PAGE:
Gertraud Rostosky

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Gertraud Maria Sophie Rostosky (born January 7, 1876 in Riga ; † May 30, 1959 in Würzburg ) was a German painter .


Gertraud Rostosky in the Salon on the New World, 1908

Gertraud Rostosky was born on January 7, 1876 in Riga as the second daughter of the Leipzig- born bookseller Heinrich Rostosky (September 29, 1844 - January 11, 1876) and Maria Wadenklee (January 7, 1854 - January 27, 1938) born. The animal and landscape painter Carl Oswald Rostosky (born June 20, 1839 Leipzig, † June 21, 1868 Munich) was her uncle. Because of the early death of the father, the family returned to the maternal Gutshof Neue Welt in Würzburg.

She attended schools in Plauen / Vogtland and Würzburg , where she passed her Abitur in 1892. After first attempts to paint together with the poet Max Dauthendey , who was closely associated with the New World and its inhabitants, her career goal was set early on. She turned down a marriage proposal from Dauthendeys in 1894, as she first wanted to become self-employed. Nevertheless, she remained lifelong connected to him not only as a supporter, muse and critic.

First, she took up studies at the drawing school of the Frauen -kauf-Verein in Dresden, which she passed in October 1899 with the state specialist teacher examination. She then taught at the German Girls' High School in Moscow for a year . She realized her actual career aspiration in the winter of 1900 when she began her studies with Angelo Jank at the women's academy of the Munich Artists ' Association in Munich ; other teachers were u. a. Anton Ažbe and Simon Hollósy . Her most formative and most important teacher, who had a decisive influence on her artistic way of seeing and painting, was the Polish painter Olga Boznańska , with whom she took lessons in Paris from 1902 to 1904. In Paris, together with the Norwegian Maja Vogt, she was a guest at Oskar Panizza in 1902 in Rue des Abbesses XIII .

In Munich, she maintained friendly contacts with Waldemar Bonsels , Willi Geiger , Otto Flechtner , Hans Brandenburg and his wife Dora Brandenburg-Polster , Nina Arbore , Edith von Bonin and Marie Schnür , the first wife of Franz Marc .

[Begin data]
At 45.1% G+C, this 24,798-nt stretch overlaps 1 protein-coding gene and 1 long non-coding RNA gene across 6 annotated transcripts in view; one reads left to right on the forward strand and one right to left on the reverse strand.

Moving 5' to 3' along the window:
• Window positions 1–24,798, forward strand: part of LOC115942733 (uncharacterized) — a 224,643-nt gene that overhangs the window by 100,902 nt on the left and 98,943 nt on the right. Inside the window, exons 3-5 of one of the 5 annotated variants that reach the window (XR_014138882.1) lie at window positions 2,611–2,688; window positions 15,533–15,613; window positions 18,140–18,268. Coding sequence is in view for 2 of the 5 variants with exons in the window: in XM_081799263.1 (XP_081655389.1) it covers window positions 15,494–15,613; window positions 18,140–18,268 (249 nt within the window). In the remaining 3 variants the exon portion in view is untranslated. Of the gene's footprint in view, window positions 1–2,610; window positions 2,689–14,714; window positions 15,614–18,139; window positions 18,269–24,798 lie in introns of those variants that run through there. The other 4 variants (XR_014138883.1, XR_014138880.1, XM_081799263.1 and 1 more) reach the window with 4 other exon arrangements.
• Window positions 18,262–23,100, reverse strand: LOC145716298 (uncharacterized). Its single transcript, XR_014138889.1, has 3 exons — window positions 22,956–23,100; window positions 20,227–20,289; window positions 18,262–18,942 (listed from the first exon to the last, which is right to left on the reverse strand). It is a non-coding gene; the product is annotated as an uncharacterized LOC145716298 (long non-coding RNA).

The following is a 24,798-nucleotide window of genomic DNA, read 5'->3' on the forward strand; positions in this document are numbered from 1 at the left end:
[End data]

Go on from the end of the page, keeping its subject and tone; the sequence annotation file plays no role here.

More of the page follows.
In 1908 her works were exhibited for the first time in Walther Zimmermann's art salon in Munich, followed by participation in the spring exhibition of the Munich Secession in 1910 . After extensive painting trips, mainly to Italy , she mainly worked in Berlin, Munich and Dresden, and later again in Würzburg in the New World . There she founded an artist colony in the 1920s , where u. a. Anton Kerschbaumer , Béla and Isolde Czóbel , Otto Modersohn , Friedrich Ahlers-Hestermann and his wife Alexandra Povòrina worked during the summer months. Here also was Erich Heckel's oil painting of the Marienberg fortress with the Machicolation -Turm, which was seen in the Bonn Federal Chancellery. Carl Grossberg , with whom she often looked for motifs in and around Würzburg , stood apart from the artists' colony . A special event of those days was the after-celebration of Otto Modersohn's 60th birthday, when Lisa Czóbel danced the Kulibajadere from Max Dauthendey's Winged Earth in his honor .

Gertraud Rostosky had been a member of the Association of Artists and Friends of Art in Berlin since 1927 and regularly took part in international exhibitions, such as B. at the Great Berlin Art Exhibition , in the Galerie Nierendorf and the Annual International Exhibition of Lithography and Wood Engraving in Chicago .

From her acquaintance with the married couple Maria and Ludwig Gremliza, whom she met in 1932, an extremely productive working group developed. The later doctor and epidemiologist Ludwig Gremliza became her student and began to supervise several of her literary works. These included the memories of creative spirits , which were published in a bibliophile edition in 1947. A portfolio with original lithographs based on drawings by Gertraud Rostosky was also published in 1947; This graphic edition was the first work of his newly founded Lovis press , in which publications by other artists such as Werner Gothein , Erich Heckel and Otto Dix followed.